Friday, 17 June 2016

Bayes and the Law: Cambridge event and new review paper

When we set up the Bayes and the Law network in 2012 we made the following assertion:
Proper use of statistics and probabilistic reasoning has the potential to improve dramatically the efficiency, transparency and fairness of the criminal justice system and the accuracy of its verdicts, by enabling the relevance of evidence – especially forensic evidence - to be meaningfully evaluated and communicated. However, its actual use in practice is minimal, and indeed the most natural way to handle probabilistic evidence (Bayes) has generally been shunned. 
The first workshop (30th August to 2nd September 2016)  that is part of our 6-month programme "Probability and Statistics in Forensic Science" at the Issac Newton Institute of Mathematics Cambridge directly addresses the above assertion and seeks to understand the scope, limitations, and barriers of using statistics and probability in court. The Workshop brings together many of the world's leading academics and pracitioners (including lawyers) in this area. Information on the programme and how to participate can be found here.

A new review paper* "Bayes and the Law" has just been published in Annual Review of Statistics and Its Application.

This paper reviews the potential and actual use of Bayes in the law and explains the main reasons for its lack of impact on legal practice. These include misconceptions by the legal community about Bayes’ theorem, over-reliance on the use of the likelihood ratio and the lack of adoption of modern computational methods. The paper argues that Bayesian Networks (BNs), which automatically produce the necessary Bayesian calculations, provide an opportunity to address most concerns about using Bayes in the law.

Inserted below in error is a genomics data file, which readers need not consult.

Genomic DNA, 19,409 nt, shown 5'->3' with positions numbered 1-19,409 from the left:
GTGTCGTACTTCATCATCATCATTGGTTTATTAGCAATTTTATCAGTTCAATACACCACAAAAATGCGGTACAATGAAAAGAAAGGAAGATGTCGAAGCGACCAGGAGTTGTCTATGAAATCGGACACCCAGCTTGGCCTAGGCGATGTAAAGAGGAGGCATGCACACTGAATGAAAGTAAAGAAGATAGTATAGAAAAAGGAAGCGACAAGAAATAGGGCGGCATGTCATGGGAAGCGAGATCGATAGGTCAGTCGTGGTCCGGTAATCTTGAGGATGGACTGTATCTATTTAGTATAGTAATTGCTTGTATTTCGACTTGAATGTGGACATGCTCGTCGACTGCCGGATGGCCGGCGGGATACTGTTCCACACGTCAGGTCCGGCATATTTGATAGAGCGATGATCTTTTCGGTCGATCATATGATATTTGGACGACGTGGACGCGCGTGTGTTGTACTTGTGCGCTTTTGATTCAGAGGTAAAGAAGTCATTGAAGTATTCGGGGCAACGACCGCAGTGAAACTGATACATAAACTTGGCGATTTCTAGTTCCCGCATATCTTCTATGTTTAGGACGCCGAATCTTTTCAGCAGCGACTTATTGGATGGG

*Full citation:
Fenton N.E, Neil M, Berger D, “Bayes and the Law”, Annual Review of Statistics and Its Application, Volume 3, pp51-77, June 2016 Pre-publication version is here and the Supplementary Material is here.

Monday, 6 June 2016

Using expert judgment to build better decision support models

The 'big data' juggernaut seems to be rumbling along with many oblivious to the limitations of what pure machine learning techniques can really achieve in most important applications. We have written here before about the dangers of 'learning' from data alone (no matter how 'big' the data is).

Contrary to the narrative being sold by many in the big data community, if you want accurate predictions and improved decision-making then, invariably, you need to incorporate human knowledge and judgment. Much of the research in the BAYES-KNOWLEDGE project is concerned with building better decision-support models - normally Bayesian networks (BNs) - by incorporating knowledge and data.

There are two major steps to building a BN model for a decision analysis problem:
  1. Identify the key variables and which ones directly influence each other.   
  2. Define the probability tables for each variable conditioned on its parents
We have been reporting on this blog about various recent papers from the project that have addressed these steps, most in the context of case studies*, while some of the project work on combining judgement and data to learn the probability tables has been incorporated into the BAYES-KNOWLEDGE tool on the Agenarisk platform.